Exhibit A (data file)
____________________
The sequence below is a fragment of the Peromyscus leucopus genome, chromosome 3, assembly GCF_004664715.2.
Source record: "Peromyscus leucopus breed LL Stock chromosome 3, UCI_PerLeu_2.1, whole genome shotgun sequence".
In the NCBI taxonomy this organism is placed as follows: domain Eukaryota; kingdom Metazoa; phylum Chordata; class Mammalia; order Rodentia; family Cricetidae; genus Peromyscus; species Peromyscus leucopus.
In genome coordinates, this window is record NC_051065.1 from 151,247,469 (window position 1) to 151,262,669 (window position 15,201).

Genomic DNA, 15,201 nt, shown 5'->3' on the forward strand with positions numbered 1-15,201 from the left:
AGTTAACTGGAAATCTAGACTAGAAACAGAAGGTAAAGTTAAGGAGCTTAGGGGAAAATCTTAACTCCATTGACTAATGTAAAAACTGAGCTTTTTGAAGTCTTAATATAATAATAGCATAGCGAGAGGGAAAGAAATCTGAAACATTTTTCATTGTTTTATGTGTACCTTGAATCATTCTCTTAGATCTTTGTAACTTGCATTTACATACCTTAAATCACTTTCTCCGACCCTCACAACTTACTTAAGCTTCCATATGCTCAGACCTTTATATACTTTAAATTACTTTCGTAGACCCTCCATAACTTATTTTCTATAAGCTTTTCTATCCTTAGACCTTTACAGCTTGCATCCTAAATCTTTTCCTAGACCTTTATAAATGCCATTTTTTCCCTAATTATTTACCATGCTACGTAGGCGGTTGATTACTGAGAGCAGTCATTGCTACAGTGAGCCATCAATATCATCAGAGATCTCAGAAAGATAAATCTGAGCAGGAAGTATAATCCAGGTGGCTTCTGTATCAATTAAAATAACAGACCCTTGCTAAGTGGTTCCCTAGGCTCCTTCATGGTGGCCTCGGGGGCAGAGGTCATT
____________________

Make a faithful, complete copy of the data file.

The sequence below is a fragment of the Peromyscus leucopus genome, chromosome 3, assembly GCF_004664715.2.
Source record: "Peromyscus leucopus breed LL Stock chromosome 3, UCI_PerLeu_2.1, whole genome shotgun sequence".
In the NCBI taxonomy this organism is placed as follows: domain Eukaryota; kingdom Metazoa; phylum Chordata; class Mammalia; order Rodentia; family Cricetidae; genus Peromyscus; species Peromyscus leucopus.
In genome coordinates, this window is record NC_051065.1 from 151,247,469 (window position 1) to 151,262,669 (window position 15,201).

Genomic DNA, 15,201 nt, shown 5'->3' on the forward strand with positions numbered 1-15,201 from the left:
AGTTAACTGGAAATCTAGACTAGAAACAGAAGGTAAAGTTAAGGAGCTTAGGGGAAAATCTTAACTCCATTGACTAATGTAAAAACTGAGCTTTTTGAAGTCTTAATATAATAATAGCATAGCGAGAGGGAAAGAAATCTGAAACATTTTTCATTGTTTTATGTGTACCTTGAATCATTCTCTTAGATCTTTGTAACTTGCATTTACATACCTTAAATCACTTTCTCCGACCCTCACAACTTACTTAAGCTTCCATATGCTCAGACCTTTATATACTTTAAATTACTTTCGTAGACCCTCCATAACTTATTTTCTATAAGCTTTTCTATCCTTAGACCTTTACAGCTTGCATCCTAAATCTTTTCCTAGACCTTTATAAATGCCATTTTTTCCCTAATTATTTACCATGCTACGTAGGCGGTTGATTACTGAGAGCAGTCATTGCTACAGTGAGCCATCAATATCATCAGAGATCTCAGAAAGATAAATCTGAGCAGGAAGTATAATCCAGGTGGCTTCTGTATCAATTAAAATAACAGACCCTTGCTAAGTGGTTCCCTAGGCTCCTTCATGGTGGCCTCGGGGGCAGAGGTCATT